}

    @Bean
    public LocalSessionFactoryBean sessionFactory() {
        LocalSessionFactoryBean sessionFactoryBean = new LocalSessionFactoryBean();
        sessionFactoryBean.setDataSource(dataSource());
        sessionFactoryBean.setPackagesToScan(ENTITYMANAGER_PACKAGES_TO_SCAN);
        Properties hibernateProperties = new Properties();
        hibernateProperties.put("hibernate.dialect", HIBERNATE_DIALECT);
        hibernateProperties.put("hibernate.show_sql", HIBERNATE_SHOW_SQL);
        hibernateProperties.put("hibernate.hbm2ddl.auto", HIBERNATE_HBM2DDL_AUTO);
        sessionFactoryBean.setHibernateProperties(hibernateProperties);

        return sessionFactoryBean;
    }

    @Bean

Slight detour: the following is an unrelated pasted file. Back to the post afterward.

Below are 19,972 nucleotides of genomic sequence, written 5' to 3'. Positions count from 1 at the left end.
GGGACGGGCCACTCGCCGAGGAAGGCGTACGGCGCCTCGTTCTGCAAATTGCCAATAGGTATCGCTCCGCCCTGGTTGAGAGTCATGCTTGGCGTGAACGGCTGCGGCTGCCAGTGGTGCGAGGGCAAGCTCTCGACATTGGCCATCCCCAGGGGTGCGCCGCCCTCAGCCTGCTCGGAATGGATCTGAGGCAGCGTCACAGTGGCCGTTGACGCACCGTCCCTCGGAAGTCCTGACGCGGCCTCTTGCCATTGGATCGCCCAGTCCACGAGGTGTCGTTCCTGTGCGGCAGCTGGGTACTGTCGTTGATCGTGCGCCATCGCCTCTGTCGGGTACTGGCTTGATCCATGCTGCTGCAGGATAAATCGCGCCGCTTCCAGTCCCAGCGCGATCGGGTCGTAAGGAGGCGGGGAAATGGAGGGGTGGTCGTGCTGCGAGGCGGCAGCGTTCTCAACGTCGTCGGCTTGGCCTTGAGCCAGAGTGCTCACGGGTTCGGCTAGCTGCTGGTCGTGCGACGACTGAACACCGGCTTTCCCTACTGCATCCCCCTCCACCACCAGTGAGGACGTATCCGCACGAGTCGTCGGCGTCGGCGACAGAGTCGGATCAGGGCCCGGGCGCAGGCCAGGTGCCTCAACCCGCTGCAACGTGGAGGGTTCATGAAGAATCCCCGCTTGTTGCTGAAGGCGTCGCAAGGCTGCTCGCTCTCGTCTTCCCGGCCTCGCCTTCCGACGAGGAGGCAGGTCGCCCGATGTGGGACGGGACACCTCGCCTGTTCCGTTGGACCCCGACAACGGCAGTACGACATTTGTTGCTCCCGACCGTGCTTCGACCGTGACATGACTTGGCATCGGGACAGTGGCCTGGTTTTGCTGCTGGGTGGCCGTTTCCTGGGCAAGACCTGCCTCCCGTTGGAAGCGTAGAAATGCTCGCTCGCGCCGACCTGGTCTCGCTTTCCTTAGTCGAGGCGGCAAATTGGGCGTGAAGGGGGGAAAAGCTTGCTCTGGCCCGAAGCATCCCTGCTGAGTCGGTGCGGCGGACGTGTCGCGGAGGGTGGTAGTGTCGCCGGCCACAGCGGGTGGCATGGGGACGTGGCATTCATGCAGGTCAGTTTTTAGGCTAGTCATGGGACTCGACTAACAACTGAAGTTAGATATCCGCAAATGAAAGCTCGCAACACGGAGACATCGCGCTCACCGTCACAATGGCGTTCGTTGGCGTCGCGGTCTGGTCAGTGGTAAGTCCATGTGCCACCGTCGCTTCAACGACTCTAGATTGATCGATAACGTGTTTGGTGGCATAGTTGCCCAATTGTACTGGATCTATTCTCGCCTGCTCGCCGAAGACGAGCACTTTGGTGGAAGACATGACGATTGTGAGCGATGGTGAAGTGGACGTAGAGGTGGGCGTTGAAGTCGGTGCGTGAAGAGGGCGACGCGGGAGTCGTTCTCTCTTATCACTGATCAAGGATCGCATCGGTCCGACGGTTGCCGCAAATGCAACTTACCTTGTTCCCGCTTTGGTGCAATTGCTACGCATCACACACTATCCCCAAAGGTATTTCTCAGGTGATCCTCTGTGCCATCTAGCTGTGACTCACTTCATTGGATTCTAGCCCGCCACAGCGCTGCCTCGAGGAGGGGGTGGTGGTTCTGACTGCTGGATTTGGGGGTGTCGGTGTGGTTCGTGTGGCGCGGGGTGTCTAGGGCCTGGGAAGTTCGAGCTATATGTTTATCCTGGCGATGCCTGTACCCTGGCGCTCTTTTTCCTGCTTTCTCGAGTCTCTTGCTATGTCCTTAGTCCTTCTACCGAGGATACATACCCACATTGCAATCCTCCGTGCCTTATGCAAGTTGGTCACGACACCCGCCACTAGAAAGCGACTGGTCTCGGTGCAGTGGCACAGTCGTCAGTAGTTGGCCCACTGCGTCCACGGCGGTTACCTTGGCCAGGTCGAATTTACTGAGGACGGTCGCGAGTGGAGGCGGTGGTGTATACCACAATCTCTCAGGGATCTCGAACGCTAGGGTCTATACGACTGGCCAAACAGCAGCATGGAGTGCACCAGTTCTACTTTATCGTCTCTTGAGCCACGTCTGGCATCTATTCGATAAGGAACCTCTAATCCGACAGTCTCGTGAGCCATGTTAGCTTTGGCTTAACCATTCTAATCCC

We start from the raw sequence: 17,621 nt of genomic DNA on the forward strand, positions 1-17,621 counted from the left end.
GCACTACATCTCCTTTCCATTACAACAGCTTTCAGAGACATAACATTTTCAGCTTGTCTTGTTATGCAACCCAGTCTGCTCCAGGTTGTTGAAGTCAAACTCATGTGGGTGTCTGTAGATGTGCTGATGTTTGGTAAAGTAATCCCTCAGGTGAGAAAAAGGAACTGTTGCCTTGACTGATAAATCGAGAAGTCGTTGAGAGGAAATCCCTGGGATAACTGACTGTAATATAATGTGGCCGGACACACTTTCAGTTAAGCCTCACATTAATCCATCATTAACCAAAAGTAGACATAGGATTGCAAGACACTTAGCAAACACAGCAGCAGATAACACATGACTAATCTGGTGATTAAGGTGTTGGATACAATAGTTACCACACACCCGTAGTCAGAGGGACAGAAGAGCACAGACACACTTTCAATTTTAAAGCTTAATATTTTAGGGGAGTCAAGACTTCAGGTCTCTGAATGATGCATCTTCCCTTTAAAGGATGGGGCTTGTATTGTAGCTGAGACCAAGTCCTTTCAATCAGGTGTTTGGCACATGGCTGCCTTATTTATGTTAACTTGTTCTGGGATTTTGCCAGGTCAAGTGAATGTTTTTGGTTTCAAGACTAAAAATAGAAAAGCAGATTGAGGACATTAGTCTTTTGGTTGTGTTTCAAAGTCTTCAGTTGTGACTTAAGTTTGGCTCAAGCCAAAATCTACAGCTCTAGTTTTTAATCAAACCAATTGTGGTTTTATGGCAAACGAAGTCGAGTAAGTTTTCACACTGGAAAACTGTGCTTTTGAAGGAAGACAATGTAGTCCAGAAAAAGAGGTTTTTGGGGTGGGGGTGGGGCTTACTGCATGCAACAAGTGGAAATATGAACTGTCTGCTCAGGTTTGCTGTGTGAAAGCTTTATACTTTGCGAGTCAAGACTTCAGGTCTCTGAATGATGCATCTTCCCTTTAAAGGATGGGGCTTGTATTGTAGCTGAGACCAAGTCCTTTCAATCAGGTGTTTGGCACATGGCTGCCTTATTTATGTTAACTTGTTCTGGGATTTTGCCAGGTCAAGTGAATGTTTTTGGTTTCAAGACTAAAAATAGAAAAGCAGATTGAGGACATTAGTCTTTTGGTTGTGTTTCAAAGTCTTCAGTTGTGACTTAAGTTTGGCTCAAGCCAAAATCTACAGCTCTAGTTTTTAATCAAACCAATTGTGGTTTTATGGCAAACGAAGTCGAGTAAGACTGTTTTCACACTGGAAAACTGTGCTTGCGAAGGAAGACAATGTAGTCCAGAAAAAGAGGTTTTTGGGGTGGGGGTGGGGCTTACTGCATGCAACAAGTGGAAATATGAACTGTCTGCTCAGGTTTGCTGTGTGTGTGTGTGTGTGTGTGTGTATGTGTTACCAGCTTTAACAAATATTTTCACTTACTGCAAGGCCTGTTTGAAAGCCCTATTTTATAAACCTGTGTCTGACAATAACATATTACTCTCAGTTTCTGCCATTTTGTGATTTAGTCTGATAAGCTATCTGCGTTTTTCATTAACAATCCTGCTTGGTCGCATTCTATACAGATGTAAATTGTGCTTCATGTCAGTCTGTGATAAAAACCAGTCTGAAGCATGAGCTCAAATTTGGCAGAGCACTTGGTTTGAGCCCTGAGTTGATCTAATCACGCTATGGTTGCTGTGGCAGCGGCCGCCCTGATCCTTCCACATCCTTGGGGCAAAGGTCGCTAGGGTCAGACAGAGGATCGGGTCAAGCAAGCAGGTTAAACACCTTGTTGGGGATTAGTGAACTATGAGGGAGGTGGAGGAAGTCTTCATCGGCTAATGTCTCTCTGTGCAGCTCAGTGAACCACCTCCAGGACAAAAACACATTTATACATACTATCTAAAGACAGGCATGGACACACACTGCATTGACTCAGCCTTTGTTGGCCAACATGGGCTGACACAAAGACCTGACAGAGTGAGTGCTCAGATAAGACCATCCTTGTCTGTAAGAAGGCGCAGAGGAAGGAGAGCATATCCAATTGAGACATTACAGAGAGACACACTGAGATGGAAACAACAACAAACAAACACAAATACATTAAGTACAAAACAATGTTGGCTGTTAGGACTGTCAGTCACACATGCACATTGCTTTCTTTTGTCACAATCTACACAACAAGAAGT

public HibernateTransactionManager transactionManager() {
        HibernateTransactionManager transactionManager =
                new HibernateTransactionManager();
        transactionManager.setSessionFactory(sessionFactory().getObject());
        return transactionManager;
    }
}

Note that I commented out the standard datasource() method wher the DriverManagerDataSource is used. Instead I will rely on c3P0’s ComboPooledDataSource. That’s why the hibernate-c3p0 dependency has been added to the pom.xml.

The properties that are used here come from application.properties:

# Thymeleaf
spring.thymeleaf.cache: false

# Database
db.driver: com.mysql.cj.jdbc.Driver
db.url: jdbc:mysql://localhost:3306/springbootexample
db.username: paul
db.password: paul_123

# Hibernate
hibernate.dialect: org.hibernate.dialect.MySQL5Dialect
hibernate.show_sql: true
hibernate.hbm2ddl.auto: create
entitymanager.packagesToScan: eu.christophburmeister.examples.springboot.model

# c3p0  pooling